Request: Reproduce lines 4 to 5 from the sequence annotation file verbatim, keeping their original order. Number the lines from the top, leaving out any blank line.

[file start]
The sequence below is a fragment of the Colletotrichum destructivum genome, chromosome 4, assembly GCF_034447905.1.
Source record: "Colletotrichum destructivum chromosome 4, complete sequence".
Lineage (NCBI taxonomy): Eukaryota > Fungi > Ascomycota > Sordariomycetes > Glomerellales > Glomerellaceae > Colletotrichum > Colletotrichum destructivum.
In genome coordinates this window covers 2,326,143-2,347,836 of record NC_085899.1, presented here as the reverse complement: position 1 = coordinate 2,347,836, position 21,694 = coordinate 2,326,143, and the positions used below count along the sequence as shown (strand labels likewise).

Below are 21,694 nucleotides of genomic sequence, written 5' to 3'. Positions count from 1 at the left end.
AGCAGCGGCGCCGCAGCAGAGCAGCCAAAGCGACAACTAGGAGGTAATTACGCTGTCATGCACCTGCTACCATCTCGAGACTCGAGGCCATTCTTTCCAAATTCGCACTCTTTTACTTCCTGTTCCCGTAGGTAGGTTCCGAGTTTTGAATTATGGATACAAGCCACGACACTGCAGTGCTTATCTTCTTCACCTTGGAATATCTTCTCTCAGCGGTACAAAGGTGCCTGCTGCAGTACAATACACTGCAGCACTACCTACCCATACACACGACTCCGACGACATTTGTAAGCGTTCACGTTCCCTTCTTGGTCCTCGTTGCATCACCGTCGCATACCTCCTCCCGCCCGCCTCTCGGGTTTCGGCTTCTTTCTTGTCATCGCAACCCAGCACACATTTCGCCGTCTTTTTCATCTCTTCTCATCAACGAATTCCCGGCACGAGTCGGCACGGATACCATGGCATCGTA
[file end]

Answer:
In genome coordinates this window covers 2,326,143-2,347,836 of record NC_085899.1, presented here as the reverse complement: position 1 = coordinate 2,347,836, position 21,694 = coordinate 2,326,143, and the positions used below count along the sequence as shown (strand labels likewise).

Below are 21,694 nucleotides of genomic sequence, written 5' to 3'. Positions count from 1 at the left end.